Transhumanists are surely futurists, if they are nothing else. Excited by the latest developments in nanotechnology, robotics and computer science, they fearlessly look ahead, projecting consequences from technology that are more transformative, more far-reaching, than the pedestrian imaginations of the mainstream. And yet, their ideas, their motivations, do not come from nowhere. They have deep roots, perhaps surprising roots, and following those intellectual trails can give us some important insights into the nature of transhumanism now. From antecedents in the views of the early 20th century British scientific left-wing, and in the early Russian ideologues of space exploration, we’re led back, not to rationalism, but to a particular strand of religious apocalyptic thinking that’s been a persistent feature of Western thought since the middle ages.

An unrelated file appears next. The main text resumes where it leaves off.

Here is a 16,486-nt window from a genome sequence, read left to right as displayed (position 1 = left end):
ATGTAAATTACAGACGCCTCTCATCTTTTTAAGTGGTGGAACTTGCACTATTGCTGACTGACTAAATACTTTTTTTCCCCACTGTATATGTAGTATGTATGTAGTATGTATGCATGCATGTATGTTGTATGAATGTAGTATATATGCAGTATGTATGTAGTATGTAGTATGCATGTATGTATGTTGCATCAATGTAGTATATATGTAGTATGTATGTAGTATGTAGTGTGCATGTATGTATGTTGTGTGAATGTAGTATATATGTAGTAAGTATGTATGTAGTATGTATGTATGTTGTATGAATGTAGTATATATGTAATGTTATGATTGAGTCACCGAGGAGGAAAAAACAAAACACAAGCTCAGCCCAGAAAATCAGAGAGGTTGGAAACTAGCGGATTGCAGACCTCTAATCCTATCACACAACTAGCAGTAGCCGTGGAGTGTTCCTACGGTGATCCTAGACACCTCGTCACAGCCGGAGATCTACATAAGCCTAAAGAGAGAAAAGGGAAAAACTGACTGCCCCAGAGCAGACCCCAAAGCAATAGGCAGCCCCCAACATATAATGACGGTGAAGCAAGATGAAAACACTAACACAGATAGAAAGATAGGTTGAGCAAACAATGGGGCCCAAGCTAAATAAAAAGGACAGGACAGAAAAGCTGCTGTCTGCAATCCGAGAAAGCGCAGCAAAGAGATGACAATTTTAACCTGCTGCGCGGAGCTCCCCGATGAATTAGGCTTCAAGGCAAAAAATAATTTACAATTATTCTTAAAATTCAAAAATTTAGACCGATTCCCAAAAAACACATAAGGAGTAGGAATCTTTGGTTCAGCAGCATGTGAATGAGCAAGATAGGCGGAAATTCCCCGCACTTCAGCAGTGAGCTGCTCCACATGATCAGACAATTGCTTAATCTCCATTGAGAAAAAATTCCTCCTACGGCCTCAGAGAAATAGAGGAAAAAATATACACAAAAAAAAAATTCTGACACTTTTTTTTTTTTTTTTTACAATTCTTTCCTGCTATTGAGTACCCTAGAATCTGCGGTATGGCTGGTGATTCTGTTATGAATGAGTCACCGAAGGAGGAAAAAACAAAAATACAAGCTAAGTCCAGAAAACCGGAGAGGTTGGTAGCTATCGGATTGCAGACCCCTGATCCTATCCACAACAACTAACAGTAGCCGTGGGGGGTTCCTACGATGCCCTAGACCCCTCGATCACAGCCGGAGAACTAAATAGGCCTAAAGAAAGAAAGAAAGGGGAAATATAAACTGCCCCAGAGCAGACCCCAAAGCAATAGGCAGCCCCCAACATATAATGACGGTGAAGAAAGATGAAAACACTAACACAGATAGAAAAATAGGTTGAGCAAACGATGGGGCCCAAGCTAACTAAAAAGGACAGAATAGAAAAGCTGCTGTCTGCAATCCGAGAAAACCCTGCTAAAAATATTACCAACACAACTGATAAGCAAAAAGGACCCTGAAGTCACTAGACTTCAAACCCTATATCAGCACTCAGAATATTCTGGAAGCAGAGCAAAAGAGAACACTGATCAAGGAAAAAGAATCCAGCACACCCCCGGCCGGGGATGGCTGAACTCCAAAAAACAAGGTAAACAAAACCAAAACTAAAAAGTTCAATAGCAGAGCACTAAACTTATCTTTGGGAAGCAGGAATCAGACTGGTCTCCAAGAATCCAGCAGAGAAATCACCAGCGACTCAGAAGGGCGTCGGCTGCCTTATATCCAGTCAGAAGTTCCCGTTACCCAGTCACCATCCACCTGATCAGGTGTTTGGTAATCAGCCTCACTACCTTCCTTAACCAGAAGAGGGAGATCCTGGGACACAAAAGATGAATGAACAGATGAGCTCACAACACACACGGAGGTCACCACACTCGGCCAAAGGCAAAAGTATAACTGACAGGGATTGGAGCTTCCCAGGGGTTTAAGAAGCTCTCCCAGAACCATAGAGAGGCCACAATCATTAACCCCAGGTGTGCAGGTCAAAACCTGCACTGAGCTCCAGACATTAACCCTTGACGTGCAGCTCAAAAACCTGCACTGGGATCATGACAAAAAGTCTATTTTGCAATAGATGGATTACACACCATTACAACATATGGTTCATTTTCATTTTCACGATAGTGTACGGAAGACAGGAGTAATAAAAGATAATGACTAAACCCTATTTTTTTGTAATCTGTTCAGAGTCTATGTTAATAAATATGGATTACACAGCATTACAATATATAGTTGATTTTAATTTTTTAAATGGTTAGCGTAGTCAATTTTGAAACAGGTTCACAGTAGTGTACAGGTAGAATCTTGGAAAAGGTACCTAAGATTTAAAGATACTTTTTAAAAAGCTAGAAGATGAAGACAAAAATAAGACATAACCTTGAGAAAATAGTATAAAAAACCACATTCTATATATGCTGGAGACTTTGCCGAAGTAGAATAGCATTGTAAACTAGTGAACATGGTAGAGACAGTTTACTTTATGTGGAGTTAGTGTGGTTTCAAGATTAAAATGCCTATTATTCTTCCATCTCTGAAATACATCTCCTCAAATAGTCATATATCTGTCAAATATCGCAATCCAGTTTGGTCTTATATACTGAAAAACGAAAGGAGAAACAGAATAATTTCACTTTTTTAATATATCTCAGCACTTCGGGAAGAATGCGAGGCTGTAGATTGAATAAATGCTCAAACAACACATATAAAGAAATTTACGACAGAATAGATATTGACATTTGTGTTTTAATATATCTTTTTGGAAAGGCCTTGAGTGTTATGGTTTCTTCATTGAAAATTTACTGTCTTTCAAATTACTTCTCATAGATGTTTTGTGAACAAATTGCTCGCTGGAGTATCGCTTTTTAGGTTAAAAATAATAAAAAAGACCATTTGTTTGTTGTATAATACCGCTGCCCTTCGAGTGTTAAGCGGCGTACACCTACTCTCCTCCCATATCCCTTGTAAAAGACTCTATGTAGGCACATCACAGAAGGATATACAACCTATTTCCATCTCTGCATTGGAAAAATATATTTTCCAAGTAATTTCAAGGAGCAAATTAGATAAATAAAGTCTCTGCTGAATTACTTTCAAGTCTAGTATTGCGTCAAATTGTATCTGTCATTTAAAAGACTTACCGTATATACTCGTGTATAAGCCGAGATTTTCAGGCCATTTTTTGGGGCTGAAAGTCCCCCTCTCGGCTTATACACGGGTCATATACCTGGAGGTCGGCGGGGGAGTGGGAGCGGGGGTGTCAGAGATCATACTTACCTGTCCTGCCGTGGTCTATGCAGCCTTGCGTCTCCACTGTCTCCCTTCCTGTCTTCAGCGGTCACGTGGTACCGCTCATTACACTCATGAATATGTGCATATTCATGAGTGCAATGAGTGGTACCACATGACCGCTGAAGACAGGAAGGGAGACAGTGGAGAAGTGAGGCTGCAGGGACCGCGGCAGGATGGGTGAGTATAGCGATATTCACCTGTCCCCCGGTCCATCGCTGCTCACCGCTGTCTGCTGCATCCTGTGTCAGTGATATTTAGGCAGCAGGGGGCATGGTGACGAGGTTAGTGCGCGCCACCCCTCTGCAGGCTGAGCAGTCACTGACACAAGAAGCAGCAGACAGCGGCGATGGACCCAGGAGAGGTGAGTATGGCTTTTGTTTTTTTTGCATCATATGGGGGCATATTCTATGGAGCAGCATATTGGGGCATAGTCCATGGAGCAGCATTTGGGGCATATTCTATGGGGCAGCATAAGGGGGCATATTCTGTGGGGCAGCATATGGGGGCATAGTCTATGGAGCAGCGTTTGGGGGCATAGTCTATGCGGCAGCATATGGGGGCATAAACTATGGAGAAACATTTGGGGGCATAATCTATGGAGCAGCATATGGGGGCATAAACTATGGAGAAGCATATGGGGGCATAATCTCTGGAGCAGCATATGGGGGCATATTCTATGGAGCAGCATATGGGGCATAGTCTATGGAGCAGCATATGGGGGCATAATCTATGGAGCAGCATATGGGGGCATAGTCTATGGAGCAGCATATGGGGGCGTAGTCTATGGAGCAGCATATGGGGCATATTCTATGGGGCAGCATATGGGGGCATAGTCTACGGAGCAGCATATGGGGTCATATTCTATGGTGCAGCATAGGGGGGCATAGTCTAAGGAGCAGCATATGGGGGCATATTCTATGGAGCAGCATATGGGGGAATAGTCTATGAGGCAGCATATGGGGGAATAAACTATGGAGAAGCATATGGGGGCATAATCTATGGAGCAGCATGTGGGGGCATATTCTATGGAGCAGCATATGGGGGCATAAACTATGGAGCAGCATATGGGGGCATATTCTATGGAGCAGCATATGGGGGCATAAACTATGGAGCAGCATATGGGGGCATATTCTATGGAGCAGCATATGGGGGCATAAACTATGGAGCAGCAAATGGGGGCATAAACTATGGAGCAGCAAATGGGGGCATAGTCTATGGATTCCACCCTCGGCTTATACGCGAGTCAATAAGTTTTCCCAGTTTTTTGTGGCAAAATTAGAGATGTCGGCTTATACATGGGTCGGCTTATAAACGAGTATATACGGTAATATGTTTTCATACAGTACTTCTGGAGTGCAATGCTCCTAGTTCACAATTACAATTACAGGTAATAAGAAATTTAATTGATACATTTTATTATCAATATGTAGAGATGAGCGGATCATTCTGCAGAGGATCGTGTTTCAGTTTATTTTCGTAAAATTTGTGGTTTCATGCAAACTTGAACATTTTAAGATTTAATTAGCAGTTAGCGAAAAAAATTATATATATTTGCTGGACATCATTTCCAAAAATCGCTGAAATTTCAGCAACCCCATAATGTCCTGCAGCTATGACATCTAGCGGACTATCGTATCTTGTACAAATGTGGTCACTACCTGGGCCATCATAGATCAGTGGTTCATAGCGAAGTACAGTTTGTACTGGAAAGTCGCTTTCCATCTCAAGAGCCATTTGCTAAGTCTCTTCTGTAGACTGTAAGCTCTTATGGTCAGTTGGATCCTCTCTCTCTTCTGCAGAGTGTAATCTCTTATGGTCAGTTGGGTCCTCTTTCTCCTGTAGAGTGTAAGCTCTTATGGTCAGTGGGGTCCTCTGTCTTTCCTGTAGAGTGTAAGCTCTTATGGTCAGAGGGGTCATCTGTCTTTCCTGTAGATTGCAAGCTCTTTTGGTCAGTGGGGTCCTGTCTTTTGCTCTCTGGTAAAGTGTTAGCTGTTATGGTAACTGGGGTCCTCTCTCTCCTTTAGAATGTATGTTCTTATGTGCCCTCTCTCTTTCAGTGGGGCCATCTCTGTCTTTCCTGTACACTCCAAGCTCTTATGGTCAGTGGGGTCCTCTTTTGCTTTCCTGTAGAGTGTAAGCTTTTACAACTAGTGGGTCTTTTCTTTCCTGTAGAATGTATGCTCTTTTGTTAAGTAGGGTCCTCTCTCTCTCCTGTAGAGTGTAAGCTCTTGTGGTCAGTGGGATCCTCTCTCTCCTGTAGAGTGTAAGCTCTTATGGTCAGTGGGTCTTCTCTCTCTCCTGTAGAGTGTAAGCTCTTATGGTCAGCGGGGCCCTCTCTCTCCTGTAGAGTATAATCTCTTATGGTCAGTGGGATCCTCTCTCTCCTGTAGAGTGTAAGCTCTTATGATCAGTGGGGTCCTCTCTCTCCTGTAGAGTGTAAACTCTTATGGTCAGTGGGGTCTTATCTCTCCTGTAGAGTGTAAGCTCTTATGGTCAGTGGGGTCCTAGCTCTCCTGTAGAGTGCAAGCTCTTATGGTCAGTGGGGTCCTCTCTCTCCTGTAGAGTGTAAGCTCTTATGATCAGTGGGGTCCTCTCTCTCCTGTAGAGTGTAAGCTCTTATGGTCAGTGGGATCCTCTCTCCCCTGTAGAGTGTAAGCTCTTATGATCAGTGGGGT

Transhumanism is an ideology, a movement, or a belief system, which predicts and looks forward to a future in which an increasing integration of technology with human beings leads to a qualititative, and positive, change in human nature. It sees a trajectory from a current situation in which certain human disabilities and defects can be corrected, through an increasing tendency to use these technologies to enhance the capabilities of humans, to world in which human and machine are integrated to a cyborg existence. Finally, we may leave all traces of our biological past behind, as humans “upload” their intelligence into powerful computers. These ideas are intimately connected with the idea of a “Singularity”, a moment at which accelerating technological change becomes so fast that we pass through an “event horizon” to a radically unknowable future. According to Ray Kurzweil, transhumanism’s most visible and well known spokesman, this event will take place in or around 2045.